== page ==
Background: There is clear evidence that tic disorders (TDs) are associated with psychosocial stress as well as emotional and behavioral problems. Studies have shown that individuals with TDs have higher acute physiological stress responses to external, single stressors (as reflected by saliva cortisol). The aim of the present study was to examine a physiological marker of longer-term stress (as reflected by hair cortisol concentration) in children and adolescents with TDs and unaffected siblings of individuals with TDs. Methods: Two samples of a European cohort were included in this study. In the COURSE sample, 412 children and adolescents aged 3–16 years with a chronic TD including Tourette syndrome according to DSM IV-TR criteria were included. The ONSET sample included 131 3–10 years old siblings of individuals with TDs, who themselves had no tics. Differences in hair cortisol concentration (HCC) between the two samples were examined. Within the COURSE sample, relations of HCC with tic severity and perceived psychosocial stress as well as potential effects and interaction effects of comorbid emotional and behavioral problems and psychotropic medication on HCC were investigated. Results: There were no differences in HCC between the two samples. In participants with TDs, there were no associations between HCC and tic severity or perceived psychosocial stress. No main effects of sex, psychotropic medication status and comorbid emotional and behavioral problems on HCC were found in participants with TDs. Conclusion: A link between HCC and TDs is not supported by the present results.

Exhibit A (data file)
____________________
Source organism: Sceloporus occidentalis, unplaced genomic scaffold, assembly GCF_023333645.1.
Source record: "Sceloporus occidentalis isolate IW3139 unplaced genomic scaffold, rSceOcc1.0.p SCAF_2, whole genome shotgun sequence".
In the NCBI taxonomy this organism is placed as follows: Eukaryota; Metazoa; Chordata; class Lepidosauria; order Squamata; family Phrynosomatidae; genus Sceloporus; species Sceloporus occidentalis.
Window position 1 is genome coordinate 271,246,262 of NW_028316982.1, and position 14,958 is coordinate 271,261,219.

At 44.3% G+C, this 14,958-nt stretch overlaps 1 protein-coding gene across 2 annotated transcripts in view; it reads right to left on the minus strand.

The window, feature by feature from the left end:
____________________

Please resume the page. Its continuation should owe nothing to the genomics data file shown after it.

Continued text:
- Chronic tic disorders
- Emotional and behavioral problems
- Physiological stress marker
- Psychosocial stress